PxPlus User Forum

Twitter Twitter Twitter

Author Topic: How does SVN work?  (Read 122 times)

PxPlus

  • Administrator
  • Diamond Member
  • *****
  • Posts: 1061
    • View Profile
How does SVN work?
« on: April 09, 2019, 01:22:09 PM »
Generally how our SVN interface works is that each programmer works from their own desktop, each of which contains a copy of the SVN library generally refereed to as their sandbox.  The programs and Nomads panels in the sandbox are maintained in text form.

When they edit a program and issue a SAVE command (from command line or via any of the editors), the system not only updates the application code (compiled version of the program) but also the text version of the program in the sandbox.  Same holds true for PxPlus Nomads panels the system updates not only the screen library but also the text mode sandbox where each panel is maintained as a separate text file in a sub-directory whose name matches that of the screen library.

When the programmer is happy that his/her changes are clean and they want to commit these they use TortoiseSVN to commit the changes source files from their sandbox to the SVN server/repository.  This is done using a secure SSH connection using Putty.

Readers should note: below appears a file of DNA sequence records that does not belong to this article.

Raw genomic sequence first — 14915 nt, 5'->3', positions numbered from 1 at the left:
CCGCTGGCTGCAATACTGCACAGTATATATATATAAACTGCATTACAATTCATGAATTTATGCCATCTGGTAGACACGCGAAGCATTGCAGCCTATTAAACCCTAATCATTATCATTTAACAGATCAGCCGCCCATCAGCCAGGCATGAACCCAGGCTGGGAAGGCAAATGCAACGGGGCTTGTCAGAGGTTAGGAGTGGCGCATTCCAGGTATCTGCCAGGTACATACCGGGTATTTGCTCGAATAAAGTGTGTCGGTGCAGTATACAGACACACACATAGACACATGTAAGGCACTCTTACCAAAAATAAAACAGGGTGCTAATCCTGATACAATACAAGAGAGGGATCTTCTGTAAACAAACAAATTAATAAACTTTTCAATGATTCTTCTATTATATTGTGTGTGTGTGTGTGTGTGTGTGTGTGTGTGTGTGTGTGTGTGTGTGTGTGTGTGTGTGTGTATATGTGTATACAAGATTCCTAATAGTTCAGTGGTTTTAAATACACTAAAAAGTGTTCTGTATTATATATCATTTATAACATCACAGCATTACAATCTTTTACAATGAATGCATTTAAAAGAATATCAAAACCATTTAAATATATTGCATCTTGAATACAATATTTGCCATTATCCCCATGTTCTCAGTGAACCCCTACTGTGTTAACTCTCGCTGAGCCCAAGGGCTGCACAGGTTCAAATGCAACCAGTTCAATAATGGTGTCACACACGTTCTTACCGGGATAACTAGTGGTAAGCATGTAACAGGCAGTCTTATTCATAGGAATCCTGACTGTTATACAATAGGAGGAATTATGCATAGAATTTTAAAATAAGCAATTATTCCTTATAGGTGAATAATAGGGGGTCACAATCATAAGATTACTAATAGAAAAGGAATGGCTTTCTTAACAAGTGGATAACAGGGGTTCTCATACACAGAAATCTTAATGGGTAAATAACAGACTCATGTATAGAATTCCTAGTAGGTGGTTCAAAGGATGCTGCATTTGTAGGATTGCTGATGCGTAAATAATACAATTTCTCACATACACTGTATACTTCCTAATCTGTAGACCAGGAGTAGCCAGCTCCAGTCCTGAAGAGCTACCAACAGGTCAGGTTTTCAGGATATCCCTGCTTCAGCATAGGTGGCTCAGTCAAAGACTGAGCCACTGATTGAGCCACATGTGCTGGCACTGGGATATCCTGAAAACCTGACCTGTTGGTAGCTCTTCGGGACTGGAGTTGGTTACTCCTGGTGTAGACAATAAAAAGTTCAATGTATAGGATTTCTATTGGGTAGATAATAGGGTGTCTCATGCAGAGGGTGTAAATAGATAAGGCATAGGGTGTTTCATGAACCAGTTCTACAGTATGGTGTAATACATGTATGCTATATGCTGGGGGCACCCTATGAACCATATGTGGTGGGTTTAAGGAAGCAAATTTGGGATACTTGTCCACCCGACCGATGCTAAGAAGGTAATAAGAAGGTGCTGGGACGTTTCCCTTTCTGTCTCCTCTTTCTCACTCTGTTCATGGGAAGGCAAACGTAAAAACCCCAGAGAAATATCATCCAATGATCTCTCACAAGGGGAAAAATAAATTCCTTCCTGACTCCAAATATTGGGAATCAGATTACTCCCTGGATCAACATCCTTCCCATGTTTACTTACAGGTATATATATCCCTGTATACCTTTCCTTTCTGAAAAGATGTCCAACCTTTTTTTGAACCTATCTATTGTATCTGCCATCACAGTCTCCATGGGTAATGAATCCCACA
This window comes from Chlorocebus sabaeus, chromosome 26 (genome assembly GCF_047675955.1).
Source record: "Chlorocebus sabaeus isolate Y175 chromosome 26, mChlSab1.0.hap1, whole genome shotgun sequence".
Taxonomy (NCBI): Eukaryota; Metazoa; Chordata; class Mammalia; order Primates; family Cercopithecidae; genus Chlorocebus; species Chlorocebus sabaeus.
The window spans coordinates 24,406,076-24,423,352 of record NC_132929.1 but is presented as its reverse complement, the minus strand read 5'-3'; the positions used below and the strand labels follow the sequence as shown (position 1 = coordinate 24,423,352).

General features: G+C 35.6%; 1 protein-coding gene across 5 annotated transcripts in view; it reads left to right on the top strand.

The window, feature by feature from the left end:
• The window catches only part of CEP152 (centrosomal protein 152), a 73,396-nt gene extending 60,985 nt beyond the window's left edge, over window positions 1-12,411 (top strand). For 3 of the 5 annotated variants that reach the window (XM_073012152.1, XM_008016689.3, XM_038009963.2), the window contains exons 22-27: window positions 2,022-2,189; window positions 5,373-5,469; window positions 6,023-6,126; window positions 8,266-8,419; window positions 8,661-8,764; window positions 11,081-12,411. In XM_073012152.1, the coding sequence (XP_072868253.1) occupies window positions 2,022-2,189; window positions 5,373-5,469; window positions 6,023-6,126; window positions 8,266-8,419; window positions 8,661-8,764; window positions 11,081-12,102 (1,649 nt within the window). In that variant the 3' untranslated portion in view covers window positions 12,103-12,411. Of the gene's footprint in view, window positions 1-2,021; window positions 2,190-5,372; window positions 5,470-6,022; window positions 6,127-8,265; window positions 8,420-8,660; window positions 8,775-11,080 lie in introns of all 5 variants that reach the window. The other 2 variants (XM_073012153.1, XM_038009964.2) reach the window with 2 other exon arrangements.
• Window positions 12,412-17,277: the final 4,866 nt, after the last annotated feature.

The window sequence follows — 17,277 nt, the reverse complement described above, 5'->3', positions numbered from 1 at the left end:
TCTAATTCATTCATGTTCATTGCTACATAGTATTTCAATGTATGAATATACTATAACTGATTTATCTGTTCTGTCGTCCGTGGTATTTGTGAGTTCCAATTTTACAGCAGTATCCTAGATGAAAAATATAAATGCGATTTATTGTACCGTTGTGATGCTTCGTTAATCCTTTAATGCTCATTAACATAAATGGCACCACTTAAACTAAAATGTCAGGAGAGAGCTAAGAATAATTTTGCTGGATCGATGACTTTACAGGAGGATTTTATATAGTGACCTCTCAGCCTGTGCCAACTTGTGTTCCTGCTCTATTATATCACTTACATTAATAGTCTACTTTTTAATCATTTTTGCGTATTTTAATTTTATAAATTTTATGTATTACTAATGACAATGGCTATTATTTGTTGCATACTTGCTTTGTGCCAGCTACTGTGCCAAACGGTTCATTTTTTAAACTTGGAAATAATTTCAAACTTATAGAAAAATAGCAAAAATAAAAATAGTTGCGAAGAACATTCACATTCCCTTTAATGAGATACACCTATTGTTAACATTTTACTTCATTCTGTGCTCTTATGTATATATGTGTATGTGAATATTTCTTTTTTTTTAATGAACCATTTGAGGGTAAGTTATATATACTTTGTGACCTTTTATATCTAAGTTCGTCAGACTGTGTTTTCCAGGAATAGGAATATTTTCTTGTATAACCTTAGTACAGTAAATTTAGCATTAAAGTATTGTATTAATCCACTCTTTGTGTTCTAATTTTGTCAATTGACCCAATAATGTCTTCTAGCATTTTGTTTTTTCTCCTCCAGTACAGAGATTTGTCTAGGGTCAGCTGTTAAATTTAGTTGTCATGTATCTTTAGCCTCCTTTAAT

On a regular basis programmers should 'Update' their sandbox from the SVN server.  This update process will update the files in their sandbox with the current committed versions.  Should the program be working on the same programs and as such their sandbox version have changes they have made, the system will attempt to merge the SVN repository version with their changes.

Should the system find that the there is a conflict between changes the program has made and the repository version, it will flag the file and request that the user either manually merge the changes or accept the SVN repository version or their own.  This rarely happens as a conflict would only occur if the program changed the same line.

The biggest advantage that using SVN provides is that each programmer can work independently and generally not have to worry about 'locking' programs or panels.  Also since each programmer has their own copy of the software they can work remotely without the need to be only constantly.  They only need to connect to the server when committing changes or updating the workstation.

Further details on how to setup: https://manual.pvxplus.com/PXPLUS/PxPlus%20Version%20Control%20System%20Using%20TortoiseSVN/Introduction.htm